2) How to get the information
Groupon’s early sales reps were calling businesses straight out of the phone book. The Lead Generation team, Merchant Research team, and a robust CRM with SFDC admins came along much, much, later.
Don’t overwhelm yourself with the thought of needing to amass 6M+ leads right out of the gates. Set an achievable initial target and start working on generating those leads.
- Sell software to Hair Salons and want to start with Atlanta because that’s where you live? Search on Yelp. Boom. You’ve got a list of 40 leads right in front of you.
- Have a mobile dev agency and looking for companies to offer your services to? Head to AngelList and look for Mobile Commerce companies hiring right now. 576 leads. Go!
- Sell software to Registered Investment Advisors (RIAs)? Go to LinkedIn and you’ll see 5,123 results for RIAs. You can even sort by proximity to connections, geography, etc.
3) How many is enough
The actual number of leads you need to contact will depend on your average deal size, your sales cycle, and your burn rate. Put another way, how many deals do you have to close per month to reach at least break even?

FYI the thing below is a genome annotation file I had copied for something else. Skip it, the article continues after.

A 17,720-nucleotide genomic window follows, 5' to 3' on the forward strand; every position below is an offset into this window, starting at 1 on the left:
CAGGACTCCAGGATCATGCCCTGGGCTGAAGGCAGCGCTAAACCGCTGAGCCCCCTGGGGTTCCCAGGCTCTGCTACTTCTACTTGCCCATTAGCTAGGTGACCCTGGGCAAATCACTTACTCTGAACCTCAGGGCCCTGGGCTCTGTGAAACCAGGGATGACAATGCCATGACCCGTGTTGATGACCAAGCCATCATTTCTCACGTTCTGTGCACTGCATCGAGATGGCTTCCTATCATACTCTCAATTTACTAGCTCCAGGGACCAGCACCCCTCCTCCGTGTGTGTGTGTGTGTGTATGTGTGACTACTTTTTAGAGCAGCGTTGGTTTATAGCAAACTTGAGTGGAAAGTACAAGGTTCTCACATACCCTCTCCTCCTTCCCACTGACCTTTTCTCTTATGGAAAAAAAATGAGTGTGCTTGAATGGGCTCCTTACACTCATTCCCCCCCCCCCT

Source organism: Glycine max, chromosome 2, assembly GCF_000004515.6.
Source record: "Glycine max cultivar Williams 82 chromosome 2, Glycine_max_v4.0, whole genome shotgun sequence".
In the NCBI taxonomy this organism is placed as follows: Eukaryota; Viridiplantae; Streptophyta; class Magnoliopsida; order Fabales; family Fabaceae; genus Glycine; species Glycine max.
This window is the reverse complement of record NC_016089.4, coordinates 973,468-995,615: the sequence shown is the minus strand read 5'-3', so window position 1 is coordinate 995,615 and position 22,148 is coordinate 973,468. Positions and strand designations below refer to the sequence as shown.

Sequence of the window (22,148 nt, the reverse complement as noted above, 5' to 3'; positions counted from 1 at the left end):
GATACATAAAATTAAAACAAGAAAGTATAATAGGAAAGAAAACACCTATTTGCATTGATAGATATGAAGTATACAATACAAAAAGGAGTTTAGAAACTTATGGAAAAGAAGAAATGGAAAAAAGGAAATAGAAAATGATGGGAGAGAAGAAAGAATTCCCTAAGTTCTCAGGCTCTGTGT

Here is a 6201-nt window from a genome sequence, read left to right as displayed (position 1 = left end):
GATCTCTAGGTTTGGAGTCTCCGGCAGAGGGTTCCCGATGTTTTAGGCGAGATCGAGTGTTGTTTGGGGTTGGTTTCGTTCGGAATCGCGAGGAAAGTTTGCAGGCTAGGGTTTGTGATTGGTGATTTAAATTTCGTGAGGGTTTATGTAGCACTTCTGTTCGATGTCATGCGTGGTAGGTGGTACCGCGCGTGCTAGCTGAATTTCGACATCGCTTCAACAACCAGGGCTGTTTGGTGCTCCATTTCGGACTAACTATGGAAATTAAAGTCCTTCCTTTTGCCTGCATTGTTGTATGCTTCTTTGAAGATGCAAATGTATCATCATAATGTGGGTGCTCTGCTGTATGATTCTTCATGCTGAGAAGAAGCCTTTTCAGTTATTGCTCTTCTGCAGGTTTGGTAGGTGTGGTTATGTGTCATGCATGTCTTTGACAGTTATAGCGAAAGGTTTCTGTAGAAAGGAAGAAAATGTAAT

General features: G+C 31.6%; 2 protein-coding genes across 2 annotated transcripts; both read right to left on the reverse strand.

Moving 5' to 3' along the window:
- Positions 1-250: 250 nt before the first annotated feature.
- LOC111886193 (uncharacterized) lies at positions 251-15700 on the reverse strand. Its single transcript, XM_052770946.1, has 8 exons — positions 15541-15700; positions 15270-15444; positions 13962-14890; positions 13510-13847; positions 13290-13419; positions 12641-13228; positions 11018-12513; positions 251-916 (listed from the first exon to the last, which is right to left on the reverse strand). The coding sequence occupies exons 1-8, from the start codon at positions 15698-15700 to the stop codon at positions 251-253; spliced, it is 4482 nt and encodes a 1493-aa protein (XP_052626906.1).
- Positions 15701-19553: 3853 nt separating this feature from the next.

Take that number and divide it by 1.5%, your baseline conversation rate. Voila. That’s the number of leads you need to contact every month.
We like to aim for a 20% reply rate so that we give ourselves a realistic shot at closing the necessary number of deals. #ymmv
4) How to scale (cheaply)
We’ll cover tools of the trade in another chapter but if you have a few extra monies lying around in the old shoe box, it may be worth your time to look into Upwork, Mechanical Turk or Clearbit to help you with basic research and data entry.
If you happen to have a few more shoe boxes of money, then LeadGenius can also be a good resource.
5) Pitfalls of buying lists
Don’t do it! They’re mostly crap. At best, a quarter of the leads will have half correct information. Folks switch jobs; lists do not update. Imperfect information make Bootstrapping Sales go crazy.
When in doubt, do your own research and make your own list. It will be much more targeted. Trust us on this one.
The processes, frameworks, and tools above will give you a leg up on launching your customer research and lead generation initiative. The top of the sales funnel is not always fun, it’s not always glamorous, and it’s certainly not always cheap. Go forth and nail it! It’s critical to your sales process. Full stop.